Myrepublica.com reports that Nepal’s Commission for Investigation of Abuse of Authority (CIAA) has ordered the country’s telecoms regulator, Nepal Telecommunications Authority (NTA), to stop issuing 3G mobile frequencies to telecoms operators and to abandon its plan to implement a unified licensing scheme which would enable telcos to offer any type of service via a single concession. The journal quotes a source at CIAA as saying: ‘The decision was taken based on a complaint filed at the CIAA which said giving away 3G frequencies to telecom operators was inflicting huge revenue losses on the government and the plan to issue unified licence smacked of suspicious motive of serving certain groups’ vested interest.’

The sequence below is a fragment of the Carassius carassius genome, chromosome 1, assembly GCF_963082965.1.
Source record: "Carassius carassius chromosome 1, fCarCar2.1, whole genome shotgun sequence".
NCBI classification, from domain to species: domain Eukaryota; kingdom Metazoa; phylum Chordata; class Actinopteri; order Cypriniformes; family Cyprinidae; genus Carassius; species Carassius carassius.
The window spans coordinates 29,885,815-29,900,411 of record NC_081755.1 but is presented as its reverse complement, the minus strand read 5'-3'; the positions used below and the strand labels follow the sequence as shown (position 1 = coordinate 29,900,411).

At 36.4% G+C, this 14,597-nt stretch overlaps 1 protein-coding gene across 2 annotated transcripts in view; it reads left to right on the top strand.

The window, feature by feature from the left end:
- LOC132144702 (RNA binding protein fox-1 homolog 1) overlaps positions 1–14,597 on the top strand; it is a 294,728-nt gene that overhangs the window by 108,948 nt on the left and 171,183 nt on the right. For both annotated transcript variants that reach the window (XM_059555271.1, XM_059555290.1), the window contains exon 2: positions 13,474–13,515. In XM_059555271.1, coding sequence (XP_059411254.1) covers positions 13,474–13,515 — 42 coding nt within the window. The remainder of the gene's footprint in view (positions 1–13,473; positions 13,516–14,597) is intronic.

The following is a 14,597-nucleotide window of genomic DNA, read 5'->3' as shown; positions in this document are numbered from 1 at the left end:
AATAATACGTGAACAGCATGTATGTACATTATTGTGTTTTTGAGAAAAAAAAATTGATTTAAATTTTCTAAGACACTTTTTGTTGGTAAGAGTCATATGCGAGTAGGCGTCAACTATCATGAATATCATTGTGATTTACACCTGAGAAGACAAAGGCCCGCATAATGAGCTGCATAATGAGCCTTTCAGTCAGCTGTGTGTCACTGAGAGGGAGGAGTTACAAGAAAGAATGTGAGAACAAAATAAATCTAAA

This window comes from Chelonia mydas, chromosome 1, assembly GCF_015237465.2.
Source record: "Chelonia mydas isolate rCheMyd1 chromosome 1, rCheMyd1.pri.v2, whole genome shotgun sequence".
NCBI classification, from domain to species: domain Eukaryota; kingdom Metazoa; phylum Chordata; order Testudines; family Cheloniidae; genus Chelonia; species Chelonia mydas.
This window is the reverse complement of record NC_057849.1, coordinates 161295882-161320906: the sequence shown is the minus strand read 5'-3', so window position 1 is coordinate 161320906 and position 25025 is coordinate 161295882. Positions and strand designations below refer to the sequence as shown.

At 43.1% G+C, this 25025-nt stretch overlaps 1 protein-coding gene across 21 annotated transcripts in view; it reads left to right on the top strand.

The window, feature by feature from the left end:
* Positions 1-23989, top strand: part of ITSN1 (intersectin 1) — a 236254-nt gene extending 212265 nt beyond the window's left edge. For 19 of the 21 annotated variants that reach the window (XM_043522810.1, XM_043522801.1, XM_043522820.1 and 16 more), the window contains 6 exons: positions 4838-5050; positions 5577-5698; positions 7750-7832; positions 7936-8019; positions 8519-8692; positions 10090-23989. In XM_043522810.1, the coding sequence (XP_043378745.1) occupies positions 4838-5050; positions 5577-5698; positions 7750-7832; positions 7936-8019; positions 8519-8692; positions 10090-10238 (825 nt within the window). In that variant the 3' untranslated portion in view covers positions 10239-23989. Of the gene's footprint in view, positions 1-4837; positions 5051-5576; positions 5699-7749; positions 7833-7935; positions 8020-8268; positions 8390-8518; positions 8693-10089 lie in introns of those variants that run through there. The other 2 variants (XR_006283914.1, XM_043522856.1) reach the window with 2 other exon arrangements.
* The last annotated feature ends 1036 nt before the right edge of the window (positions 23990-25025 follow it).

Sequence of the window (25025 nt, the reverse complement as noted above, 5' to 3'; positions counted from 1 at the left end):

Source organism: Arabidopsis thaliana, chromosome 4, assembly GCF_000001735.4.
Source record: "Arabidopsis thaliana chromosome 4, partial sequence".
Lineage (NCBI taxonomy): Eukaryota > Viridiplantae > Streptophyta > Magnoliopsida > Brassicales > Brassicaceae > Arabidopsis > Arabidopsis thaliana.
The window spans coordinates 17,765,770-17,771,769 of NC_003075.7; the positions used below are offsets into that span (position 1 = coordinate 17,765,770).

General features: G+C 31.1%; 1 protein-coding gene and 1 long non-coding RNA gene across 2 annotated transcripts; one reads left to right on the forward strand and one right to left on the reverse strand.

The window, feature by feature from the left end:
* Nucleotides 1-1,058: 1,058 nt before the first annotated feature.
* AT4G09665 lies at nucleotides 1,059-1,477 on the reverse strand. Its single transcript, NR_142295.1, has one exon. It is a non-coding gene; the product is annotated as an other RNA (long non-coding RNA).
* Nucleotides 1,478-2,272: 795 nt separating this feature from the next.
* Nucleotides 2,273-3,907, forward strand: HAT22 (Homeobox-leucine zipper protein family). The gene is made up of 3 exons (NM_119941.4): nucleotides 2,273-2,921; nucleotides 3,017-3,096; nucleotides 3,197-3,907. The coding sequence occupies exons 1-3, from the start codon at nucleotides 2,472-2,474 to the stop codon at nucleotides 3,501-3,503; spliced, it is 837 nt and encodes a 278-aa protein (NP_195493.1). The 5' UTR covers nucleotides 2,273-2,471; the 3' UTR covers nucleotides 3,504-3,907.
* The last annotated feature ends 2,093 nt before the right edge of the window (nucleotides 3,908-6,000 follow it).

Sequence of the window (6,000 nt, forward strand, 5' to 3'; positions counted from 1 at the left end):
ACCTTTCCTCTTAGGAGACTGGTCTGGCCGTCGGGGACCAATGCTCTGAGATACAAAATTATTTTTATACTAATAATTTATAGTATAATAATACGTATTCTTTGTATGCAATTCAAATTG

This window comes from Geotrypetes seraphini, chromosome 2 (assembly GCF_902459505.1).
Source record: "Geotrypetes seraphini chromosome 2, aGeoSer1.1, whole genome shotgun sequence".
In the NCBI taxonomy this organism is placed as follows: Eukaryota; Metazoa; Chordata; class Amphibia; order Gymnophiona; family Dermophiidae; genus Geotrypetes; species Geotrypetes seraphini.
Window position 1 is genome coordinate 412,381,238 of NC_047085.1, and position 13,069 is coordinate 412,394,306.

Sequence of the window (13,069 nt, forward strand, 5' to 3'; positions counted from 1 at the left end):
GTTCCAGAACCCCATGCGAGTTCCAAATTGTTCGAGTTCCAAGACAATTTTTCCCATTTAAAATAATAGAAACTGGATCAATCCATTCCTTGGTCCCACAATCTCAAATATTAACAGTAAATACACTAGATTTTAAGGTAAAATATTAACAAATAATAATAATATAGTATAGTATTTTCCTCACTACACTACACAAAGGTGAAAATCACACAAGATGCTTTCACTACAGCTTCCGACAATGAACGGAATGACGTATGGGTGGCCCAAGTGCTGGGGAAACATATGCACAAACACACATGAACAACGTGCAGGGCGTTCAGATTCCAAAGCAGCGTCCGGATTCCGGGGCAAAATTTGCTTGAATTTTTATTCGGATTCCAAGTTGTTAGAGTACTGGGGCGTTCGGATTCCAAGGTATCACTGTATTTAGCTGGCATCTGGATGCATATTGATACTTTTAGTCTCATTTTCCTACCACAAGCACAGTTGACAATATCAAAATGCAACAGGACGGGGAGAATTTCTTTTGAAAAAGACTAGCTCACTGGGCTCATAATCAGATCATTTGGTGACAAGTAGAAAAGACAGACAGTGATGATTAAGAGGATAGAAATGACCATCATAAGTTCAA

It is understood that in the wake of the complaint, two weeks ago the CIAA asked the secretary of the Ministry of Information and Communications – the authority to which the NTA the reports – to open an investigation into the complaints. However, with no response forthcoming it has decided to issue a formal order.
‘We have basically asked the NTA to stop allocating frequencies and put its plan of issuing unified licence on hold until the Public Accounts Committee (PAC) completes its investigation into the matter and issues an order,’ the CIAA source said. The agency says the NTA has already given privately-owned cellco Ncell a permanent block of 4MHz of 3G spectrum, following which Nepal Telecom asked for 8.4MHz of UMTS spectrum – initially awarded on a temporary basis – to be upgraded to a permanent award. The CIAA is concerned that by giving away frequencies without auctioning them, the NTA is costing the government millions in lost revenues. The Minister for Information and Communications, Jay Prakash Gupta, now argues that ‘the NTA had followed due process while allocating the 3G frequency to various companies.’